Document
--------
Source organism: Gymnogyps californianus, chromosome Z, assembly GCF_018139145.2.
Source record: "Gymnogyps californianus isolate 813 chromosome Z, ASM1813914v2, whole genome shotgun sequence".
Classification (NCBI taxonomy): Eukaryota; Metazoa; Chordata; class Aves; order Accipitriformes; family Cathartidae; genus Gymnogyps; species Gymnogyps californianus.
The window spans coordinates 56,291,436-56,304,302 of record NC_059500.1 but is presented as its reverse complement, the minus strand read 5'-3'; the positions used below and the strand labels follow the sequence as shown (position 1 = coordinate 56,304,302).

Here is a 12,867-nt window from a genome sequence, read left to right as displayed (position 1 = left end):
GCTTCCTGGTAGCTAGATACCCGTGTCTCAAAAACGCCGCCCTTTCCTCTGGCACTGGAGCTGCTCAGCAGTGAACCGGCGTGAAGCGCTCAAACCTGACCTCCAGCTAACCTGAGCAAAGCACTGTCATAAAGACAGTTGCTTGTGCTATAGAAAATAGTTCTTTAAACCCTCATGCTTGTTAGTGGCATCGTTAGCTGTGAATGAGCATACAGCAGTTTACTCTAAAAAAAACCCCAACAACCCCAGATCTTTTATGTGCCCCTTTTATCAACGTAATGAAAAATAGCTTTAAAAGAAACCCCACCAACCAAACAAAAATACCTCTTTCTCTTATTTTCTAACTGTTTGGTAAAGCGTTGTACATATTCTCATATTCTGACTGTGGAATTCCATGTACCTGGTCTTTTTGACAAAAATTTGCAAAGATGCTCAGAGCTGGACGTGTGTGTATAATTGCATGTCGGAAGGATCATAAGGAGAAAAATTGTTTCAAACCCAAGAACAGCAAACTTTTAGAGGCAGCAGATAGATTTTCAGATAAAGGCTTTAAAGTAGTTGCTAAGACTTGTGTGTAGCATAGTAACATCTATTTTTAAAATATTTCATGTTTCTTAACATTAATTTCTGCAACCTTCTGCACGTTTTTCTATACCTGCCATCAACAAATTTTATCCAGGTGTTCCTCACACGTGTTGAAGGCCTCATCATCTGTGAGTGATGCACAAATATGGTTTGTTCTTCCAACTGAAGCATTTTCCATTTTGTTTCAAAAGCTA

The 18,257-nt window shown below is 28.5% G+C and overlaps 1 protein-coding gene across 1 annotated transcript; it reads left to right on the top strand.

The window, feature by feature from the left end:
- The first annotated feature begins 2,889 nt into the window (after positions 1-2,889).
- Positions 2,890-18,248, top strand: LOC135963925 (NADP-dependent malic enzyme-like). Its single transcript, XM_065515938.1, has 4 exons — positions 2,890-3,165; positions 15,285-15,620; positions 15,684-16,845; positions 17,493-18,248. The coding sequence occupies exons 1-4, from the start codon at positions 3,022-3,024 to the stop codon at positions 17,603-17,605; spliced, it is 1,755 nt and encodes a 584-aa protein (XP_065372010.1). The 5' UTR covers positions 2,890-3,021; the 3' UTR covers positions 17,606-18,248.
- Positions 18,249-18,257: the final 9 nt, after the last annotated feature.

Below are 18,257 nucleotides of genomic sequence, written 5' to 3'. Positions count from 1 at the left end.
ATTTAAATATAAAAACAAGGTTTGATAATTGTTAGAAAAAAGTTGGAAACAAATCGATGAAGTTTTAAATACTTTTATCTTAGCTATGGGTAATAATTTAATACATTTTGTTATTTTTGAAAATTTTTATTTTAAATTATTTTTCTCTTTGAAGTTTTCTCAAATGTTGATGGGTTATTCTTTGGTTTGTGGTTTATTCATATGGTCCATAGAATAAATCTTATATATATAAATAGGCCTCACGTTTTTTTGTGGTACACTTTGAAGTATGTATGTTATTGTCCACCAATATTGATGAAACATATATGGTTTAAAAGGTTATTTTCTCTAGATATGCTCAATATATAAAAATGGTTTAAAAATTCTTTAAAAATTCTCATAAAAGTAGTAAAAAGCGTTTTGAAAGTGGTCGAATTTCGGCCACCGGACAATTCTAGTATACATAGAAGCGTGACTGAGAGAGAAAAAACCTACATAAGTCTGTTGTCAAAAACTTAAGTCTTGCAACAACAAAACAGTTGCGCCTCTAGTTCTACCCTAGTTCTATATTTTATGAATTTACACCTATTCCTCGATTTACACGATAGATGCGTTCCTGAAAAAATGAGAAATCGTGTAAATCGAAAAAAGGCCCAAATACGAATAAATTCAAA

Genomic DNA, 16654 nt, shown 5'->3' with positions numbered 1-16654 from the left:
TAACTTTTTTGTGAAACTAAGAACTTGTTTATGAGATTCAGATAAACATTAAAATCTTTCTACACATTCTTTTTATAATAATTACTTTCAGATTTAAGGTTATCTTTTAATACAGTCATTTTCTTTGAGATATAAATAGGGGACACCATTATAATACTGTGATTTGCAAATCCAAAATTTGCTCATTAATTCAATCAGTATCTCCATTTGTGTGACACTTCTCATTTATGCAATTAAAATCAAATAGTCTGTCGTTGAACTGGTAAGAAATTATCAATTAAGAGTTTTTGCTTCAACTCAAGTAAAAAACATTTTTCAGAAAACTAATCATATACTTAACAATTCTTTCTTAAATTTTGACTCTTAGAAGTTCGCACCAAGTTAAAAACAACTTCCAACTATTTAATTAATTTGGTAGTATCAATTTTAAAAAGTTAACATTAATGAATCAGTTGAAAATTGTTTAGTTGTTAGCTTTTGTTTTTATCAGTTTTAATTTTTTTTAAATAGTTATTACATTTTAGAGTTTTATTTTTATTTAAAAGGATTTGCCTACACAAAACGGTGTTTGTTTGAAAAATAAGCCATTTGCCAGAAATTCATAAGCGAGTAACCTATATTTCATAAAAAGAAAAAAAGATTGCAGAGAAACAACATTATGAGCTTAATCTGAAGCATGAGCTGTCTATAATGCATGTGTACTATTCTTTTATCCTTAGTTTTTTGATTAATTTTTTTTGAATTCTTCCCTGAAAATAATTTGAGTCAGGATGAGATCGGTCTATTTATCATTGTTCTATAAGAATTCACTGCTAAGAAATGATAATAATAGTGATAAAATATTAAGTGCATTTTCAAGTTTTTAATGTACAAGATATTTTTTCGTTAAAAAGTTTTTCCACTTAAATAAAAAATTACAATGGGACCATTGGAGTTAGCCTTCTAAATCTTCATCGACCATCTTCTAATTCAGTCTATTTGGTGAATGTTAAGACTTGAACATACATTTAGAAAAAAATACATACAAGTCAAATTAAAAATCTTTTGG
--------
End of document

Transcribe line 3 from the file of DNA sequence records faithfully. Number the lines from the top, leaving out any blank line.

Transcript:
Classification (NCBI taxonomy): Eukaryota; Metazoa; Chordata; class Aves; order Accipitriformes; family Cathartidae; genus Gymnogyps; species Gymnogyps californianus.